I know what you are thinking already, “Isn’t Google an evil empire in cahoots with the CIA and NSA to spy on us?”

Yes. Welcome to the 21st Century Panopticon. We’re going to need some sort of tech revolution to even start unwinding that. But if you don’t want to, don’t get a Chromebook. Google has enough metadata on you already, no need to add more if you’re not so inclined.

Their Chromebooks are lightweight Linux devices. The OS is a wrapper for their Chrome Browser, basically, and is easy and nice to use. Think of them as dedicated browser devices.

Because of that, the hardware is light. A decent screen and keyboard, low powered CPU that doesn’t require a lot of battery, long battery life, and all flash storage. This means local storage is near nil. You won’t be replacing your laptop, much less your desktop, with one.

It sounds under powered. It is. That’s not the point. The point is get you to drink the Google Office Kool-Aid and that’s where these devices make sense in some regards. Google’s answer to MS Office is great for general usage. They keep pouring effort into and it’s starting to show well. Since a lot of computer use is browsing and standard office work, this is a great niche for these devices. Chrome OS keeps a local copy of your files on the SSD card for the times you don’t have internet access. The syncing seems to be solid for normal use cases. I have worked on a doc on my laptop, walked off, pulled it up on my phone, made changes, then went to the Chromebook and everything was up-to-date. For cloud syncing and storage, Google has sunk a lot of resources into the process and it holds up under usage.

More and more solutions have been coming to the Chrome App Store. Odds are you can find something close to what you’re looking for. I haven’t found one that matches native app usability, though. For what these devices are, it’s fine.

The best uses for the Chromebook as its designed is for family members that need a laptop but you don’t want to deal with Windows or spend the money for Apple to get what would be functionally equivalent.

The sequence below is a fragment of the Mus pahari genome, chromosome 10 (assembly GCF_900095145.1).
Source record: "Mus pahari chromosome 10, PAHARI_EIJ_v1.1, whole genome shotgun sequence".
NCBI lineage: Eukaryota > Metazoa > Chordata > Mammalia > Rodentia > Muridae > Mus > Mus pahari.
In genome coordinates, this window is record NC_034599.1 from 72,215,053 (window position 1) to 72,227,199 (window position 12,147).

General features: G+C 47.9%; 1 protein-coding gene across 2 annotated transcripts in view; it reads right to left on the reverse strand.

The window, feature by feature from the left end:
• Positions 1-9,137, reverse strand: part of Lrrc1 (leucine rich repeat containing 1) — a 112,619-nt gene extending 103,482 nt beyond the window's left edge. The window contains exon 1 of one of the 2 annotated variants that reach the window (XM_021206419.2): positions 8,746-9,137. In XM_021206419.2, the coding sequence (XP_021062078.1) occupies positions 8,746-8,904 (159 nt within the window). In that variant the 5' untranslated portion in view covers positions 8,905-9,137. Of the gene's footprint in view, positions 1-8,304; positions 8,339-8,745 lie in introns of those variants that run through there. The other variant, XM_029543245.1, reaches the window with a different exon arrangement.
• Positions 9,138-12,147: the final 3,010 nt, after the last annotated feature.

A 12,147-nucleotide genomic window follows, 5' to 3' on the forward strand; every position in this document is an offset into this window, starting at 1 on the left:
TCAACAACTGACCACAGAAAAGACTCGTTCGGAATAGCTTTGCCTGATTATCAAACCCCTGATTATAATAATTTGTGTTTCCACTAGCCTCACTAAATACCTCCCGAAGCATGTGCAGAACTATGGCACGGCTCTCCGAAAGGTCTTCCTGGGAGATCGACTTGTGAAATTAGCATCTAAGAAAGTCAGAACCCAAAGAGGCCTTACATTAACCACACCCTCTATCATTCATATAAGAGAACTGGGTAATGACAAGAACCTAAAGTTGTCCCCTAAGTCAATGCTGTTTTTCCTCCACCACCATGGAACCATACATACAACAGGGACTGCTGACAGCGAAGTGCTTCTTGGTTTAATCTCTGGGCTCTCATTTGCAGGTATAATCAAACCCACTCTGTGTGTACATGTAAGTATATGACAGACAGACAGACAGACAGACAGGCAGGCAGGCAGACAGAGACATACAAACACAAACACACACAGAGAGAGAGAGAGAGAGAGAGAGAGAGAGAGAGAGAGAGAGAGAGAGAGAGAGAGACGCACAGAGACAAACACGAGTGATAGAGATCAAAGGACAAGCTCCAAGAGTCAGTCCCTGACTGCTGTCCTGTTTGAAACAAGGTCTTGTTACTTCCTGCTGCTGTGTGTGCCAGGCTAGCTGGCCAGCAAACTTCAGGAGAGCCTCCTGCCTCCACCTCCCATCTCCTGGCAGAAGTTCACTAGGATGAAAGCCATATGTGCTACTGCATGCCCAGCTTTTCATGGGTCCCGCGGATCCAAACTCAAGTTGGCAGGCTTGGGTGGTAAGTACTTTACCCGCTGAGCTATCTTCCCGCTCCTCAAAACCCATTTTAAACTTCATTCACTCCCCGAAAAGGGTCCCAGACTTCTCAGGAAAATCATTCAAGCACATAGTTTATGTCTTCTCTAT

And they are cheap. Under $200 gets you decent Chromebook. Sure, you can spend up to $500 on one, but that’s up to you. The newer ones are also touch screen, if that’s important to you, and some of those are the kind that the keyboard flips behind and they become a tablet.

But it gets better. And by ‘better’ I mean ‘nerdier’.

Remember how I said it was a Linux device? You can install Linux on them.

There are three main ways of doing this, each with their own pros and cons. The biggest challenge is figuring out what a particular brand and model support. The ARM chipsets have the fewest options while the Intel Core series have the most.

You have to put the Chromebook into developer mode which will probably void warranties and offend some sort of legal and/or regulatory body. Your call on this.

There are three basic ways for leveling up your Chromebook:

  1. Crouton
  2. External boot off a USB drive
  3. Dual boot or replace ChromeOS


Crouton is the easiest and with the most support.

External boot is more touchy but not much more. You’ll need a USB thumb drive, a distro that runs on your Chromebook hardware, and software to prepare the USB drive.

Dual boot is when you allocate storage space to a different OS and pick which one to run on boot.

Replace is similar, but instead of sharing, you replace ChromeOS with a different Linux distro.

I took an old ARM Samsung Chromebook and started researching and trying out different options.

Crouton worked. I installed XFCE and found it sort of usable. I deleted the install and went with a straight up command line target based on Ubuntu Xenial with no problems. Starting it up was snappy since crouton doesn’t do virtualization, it uses the ChromeOS instead. I installed Python 2.7. Once I confirmed that was working, I installed scipy, pandas, numpy, and a stats package, all for Python. It took quite some time, that little ARM processor isn’t a powerhouse. I ran some quick smoke tests. I need to do some benchmarking but my initial pass indicates the performance is acceptable.

Feeling bold, I got the statistical language R installed with a little work by adding the official CRAN repo to the apt sources. Again, it takes a bit of time to install. After the little Chromebook finished, I had a functioning R environment.

I installed vim and emacs with no hiccups and both work on the Chromebook.


Okay, so the Chromebook, even the older ARM versions, can be repurposed to run Linux. So what?

Even hosted inside the ChromeOS, this gives you options and control beyond what Google had planned for the devices. You can do more than just consume websites with the device, you have an inexpensive, lightweight, light powered, long battery life device that is robust and moldable to your needs. Not as much as a full-sized laptop, to be sure, but for the price new, it’s hard to beat.

As is, they are competent machines, if you aren’t overly concerned about privacy. With a little bit of work, they are much more than just a web browser. And if you have the right hardware and time, you can replace the OS with Linux, dumping Google’s spying on you laptop and just have them spy on your online activities.